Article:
In reading the title Love’s Crushing Diamond, one might expect to hear an album full of screeching metalheads lamenting their mistakes in love. Mutual Benefit’s release is quite the opposite. It is flowy and ethereal and light-as-air and takes the listener on a journey alongside singer Jordan Lee as he sweetly explains his views on life and love.
From the opening track, Lee sets the tone of what to expect: “Strong River” is introduced with the sound of chimes blown together by the wind as the music wanes in and out with various string and woodwind instruments. Lee doesn’t sing until near the end, and when he does, it’s in a calming and soft — albeit a bit shaky — voice. That shakiness only adds to the charm of Lee’s well composed pieces. Lee has admitted to have created some of his earlier music during times when he was under the influence of psychedelics; and while this album has a psychedelic touch to it, it’s equally polished and exemplifies Lee’s professionalism and positive spirit that has evolved since he began making music.
Lee’s lyrics compliment the comforting sound of the instruments. They are overwhelmingly positive, which is pretty rare to come across when delivered in such a soft manner. In “Golden Wake,” he croons, “We weren’t made to be this way/ we weren’t made to be afraid,” after talking about quitting his job and the way his mind wanders. He then sings of his head and heart joining together to destroy the hold time has on him. Later, in “Let’s Play/ Statue of a Man,” he sings, “There’s always love, even when you think there’s none to give.” Comforting and motivational.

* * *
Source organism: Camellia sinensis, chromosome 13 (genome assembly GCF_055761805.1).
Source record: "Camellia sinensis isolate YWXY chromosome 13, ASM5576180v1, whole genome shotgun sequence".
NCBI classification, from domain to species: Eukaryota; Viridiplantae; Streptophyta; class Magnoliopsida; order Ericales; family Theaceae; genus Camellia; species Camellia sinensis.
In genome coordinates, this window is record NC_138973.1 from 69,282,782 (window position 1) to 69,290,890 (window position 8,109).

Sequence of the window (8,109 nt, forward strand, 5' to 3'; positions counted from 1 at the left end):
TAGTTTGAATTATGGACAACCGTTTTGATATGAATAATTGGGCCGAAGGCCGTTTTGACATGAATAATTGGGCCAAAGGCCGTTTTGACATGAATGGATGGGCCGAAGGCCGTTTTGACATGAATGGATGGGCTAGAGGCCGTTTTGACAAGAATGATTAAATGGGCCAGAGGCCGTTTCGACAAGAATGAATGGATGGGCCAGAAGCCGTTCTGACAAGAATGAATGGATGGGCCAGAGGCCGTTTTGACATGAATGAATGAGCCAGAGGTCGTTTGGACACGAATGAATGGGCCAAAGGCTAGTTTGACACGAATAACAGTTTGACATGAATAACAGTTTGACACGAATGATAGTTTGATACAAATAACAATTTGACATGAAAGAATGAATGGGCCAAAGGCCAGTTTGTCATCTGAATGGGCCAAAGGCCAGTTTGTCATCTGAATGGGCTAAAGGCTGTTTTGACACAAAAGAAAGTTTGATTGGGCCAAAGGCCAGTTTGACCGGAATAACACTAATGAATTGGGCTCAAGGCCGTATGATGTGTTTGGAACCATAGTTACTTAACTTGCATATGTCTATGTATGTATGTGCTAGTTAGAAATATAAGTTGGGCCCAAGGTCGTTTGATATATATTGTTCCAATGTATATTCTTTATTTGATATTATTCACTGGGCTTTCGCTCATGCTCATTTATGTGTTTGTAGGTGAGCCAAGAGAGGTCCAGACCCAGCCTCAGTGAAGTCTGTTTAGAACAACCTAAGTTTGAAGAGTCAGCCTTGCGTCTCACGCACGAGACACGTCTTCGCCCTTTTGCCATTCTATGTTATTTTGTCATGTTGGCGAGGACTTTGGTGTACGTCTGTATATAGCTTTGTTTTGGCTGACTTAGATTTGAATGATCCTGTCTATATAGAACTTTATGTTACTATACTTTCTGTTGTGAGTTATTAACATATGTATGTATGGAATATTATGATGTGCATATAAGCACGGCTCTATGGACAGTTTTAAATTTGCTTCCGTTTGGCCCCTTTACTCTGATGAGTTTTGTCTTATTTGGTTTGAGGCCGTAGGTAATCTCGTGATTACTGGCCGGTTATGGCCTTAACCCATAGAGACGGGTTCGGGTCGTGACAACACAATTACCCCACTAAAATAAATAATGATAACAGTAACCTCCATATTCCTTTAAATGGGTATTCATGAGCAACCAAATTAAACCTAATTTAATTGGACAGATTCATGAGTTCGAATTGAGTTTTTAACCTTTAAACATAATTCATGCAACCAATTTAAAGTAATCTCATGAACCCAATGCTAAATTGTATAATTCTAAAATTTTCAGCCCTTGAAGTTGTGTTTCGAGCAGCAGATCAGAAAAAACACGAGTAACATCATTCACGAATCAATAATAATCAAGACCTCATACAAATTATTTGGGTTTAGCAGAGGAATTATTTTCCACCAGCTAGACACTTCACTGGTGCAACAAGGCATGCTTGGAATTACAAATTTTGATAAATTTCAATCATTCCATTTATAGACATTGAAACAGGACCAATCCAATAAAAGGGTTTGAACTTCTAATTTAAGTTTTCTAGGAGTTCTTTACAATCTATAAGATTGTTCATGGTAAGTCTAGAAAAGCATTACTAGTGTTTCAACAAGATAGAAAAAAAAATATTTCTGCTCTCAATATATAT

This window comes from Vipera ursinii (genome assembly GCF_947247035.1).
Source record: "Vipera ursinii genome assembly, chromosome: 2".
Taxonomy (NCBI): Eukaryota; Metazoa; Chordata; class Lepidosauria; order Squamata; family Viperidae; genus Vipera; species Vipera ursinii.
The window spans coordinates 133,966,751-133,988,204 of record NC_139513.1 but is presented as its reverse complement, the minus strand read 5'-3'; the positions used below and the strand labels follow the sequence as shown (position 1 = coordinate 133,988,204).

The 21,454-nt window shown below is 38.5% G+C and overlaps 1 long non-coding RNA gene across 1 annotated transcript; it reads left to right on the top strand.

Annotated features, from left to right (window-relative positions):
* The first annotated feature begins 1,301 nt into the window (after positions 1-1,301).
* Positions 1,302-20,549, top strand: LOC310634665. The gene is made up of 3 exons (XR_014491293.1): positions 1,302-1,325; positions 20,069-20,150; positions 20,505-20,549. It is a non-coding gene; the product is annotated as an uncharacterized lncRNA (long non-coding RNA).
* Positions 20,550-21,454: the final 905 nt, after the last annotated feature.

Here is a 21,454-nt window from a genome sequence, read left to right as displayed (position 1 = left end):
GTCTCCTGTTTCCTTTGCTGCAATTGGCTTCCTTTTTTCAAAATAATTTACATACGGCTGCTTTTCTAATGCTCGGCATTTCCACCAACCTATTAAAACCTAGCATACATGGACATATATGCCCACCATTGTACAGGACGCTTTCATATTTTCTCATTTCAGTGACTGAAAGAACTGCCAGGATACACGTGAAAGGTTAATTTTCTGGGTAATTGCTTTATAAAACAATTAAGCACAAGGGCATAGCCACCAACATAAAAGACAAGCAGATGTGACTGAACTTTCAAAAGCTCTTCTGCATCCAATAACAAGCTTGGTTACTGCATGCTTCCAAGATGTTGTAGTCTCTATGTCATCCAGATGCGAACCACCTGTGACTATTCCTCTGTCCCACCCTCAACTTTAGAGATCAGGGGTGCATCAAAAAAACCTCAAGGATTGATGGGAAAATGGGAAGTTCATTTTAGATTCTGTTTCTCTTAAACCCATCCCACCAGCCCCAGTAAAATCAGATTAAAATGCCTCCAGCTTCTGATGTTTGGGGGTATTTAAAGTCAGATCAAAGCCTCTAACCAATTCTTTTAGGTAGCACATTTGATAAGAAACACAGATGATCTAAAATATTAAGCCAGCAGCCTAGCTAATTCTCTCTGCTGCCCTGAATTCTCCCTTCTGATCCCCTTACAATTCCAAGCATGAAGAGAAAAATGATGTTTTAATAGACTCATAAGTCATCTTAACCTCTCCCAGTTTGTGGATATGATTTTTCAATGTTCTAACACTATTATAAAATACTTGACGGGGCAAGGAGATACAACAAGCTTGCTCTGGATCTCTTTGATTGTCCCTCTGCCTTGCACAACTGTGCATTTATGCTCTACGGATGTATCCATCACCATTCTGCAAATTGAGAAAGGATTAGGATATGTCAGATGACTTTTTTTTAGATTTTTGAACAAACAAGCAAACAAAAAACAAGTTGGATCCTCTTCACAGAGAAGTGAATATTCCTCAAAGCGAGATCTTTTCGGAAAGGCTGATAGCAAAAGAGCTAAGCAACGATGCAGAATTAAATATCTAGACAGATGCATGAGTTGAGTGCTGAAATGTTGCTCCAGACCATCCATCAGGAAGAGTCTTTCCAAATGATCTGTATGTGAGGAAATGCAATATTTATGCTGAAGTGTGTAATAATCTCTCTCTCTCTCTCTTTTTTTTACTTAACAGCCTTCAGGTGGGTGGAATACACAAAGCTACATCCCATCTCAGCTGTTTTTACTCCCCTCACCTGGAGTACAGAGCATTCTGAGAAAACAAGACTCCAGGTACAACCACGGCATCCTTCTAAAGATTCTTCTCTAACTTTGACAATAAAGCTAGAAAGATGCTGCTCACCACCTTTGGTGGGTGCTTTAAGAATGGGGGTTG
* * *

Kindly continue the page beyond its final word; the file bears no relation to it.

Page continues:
Album standout “Advanced Falconry” consists of the same flowy style as other tracks, but seems to offer a little bit more than the rest, with grand, swelling violins opening the track and plucky banjo and percussion providing support. He sings about a girl who seems to be out of his reach, but he doesn’t mind. He’s content to simply listen to her talk, although he can’t make out what she’s saying.
Many of the tracks feature a female vocalist joining Lee for sweet harmonies. On “The Light That’s Blinding,” they are also accompanied by piano, the addition of which contributes a distinct melody that gives it a different feel overall, while maintaining the calming style prominent on other tracks. Almost every song begins with an instrumental section, which makes for a nice introduction, keeping the flow and providing continuity from track to track, as if no more or no fewer songs are needed.
Closing track, “Strong Swimmer” channels the ocean and waxes metaphorical about overcoming rough waves. Lee previously dedicated a six-track album to the sea, but this song still sounds fresh and admiring of the powerful natural element.
Lee wants to celebrate the mystery and joy that is life, and does it well through this collection of calm, yet upbeat tracks. In a time when synth-heavy music seems to prevail and abound, it is a nice break to hear Lee’s multi-instrumental styling.
Listen to Mutual Benefit’s “Let’s Play/Statue Of A Man” here, via Soundcloud: